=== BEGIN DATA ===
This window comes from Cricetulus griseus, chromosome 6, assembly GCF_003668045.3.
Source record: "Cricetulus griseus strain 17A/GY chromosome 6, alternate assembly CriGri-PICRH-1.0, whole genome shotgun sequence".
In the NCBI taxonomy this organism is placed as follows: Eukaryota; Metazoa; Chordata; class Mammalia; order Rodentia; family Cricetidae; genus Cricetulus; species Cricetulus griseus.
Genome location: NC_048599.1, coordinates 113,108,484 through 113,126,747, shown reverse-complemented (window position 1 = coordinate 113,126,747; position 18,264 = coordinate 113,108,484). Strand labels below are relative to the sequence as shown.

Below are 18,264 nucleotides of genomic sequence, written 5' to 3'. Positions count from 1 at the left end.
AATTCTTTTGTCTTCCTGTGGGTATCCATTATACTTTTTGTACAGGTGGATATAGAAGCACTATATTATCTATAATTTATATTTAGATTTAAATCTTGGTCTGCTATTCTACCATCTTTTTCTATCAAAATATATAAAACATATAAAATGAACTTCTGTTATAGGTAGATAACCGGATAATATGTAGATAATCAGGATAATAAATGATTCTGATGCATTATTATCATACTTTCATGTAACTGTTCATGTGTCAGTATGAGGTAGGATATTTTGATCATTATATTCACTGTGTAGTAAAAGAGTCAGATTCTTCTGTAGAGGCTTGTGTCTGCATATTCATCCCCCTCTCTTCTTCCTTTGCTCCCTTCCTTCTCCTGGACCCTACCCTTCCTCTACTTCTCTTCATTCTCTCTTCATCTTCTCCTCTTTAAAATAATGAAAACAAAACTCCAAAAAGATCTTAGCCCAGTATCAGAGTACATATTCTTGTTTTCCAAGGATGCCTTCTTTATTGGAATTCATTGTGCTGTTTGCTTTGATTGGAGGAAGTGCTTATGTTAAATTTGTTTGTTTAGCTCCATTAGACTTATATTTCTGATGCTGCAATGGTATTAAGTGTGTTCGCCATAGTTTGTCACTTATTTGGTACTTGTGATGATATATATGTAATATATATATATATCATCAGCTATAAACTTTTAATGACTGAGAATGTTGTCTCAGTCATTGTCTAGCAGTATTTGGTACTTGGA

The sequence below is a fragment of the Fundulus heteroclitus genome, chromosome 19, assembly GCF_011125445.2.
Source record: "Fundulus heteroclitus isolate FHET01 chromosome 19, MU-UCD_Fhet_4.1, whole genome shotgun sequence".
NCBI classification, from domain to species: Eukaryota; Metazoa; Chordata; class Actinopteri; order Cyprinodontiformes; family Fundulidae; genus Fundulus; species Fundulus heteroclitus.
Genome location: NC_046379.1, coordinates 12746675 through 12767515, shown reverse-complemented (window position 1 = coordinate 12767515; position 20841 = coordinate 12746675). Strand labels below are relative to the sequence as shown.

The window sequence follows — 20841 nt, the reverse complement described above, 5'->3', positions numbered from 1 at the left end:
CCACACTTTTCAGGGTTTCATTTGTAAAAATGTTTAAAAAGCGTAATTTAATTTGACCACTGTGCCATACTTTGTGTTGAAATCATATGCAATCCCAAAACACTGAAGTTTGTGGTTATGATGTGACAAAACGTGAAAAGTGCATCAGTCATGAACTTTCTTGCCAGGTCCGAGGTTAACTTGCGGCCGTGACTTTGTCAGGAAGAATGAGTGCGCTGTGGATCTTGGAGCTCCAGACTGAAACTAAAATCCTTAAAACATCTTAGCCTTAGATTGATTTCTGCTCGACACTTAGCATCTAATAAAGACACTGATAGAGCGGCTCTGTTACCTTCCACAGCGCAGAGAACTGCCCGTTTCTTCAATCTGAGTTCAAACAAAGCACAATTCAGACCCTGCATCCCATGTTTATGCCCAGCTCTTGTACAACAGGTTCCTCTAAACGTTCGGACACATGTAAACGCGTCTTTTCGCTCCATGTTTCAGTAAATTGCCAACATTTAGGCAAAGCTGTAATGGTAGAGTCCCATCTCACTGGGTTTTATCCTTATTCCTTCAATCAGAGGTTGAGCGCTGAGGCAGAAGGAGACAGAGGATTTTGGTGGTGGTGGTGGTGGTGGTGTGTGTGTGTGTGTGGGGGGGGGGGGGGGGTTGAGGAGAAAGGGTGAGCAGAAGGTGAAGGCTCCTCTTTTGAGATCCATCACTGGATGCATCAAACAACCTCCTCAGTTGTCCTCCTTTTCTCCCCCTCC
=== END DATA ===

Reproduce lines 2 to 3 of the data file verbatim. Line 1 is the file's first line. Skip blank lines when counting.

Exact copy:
Source record: "Cricetulus griseus strain 17A/GY chromosome 6, alternate assembly CriGri-PICRH-1.0, whole genome shotgun sequence".
In the NCBI taxonomy this organism is placed as follows: Eukaryota; Metazoa; Chordata; class Mammalia; order Rodentia; family Cricetidae; genus Cricetulus; species Cricetulus griseus.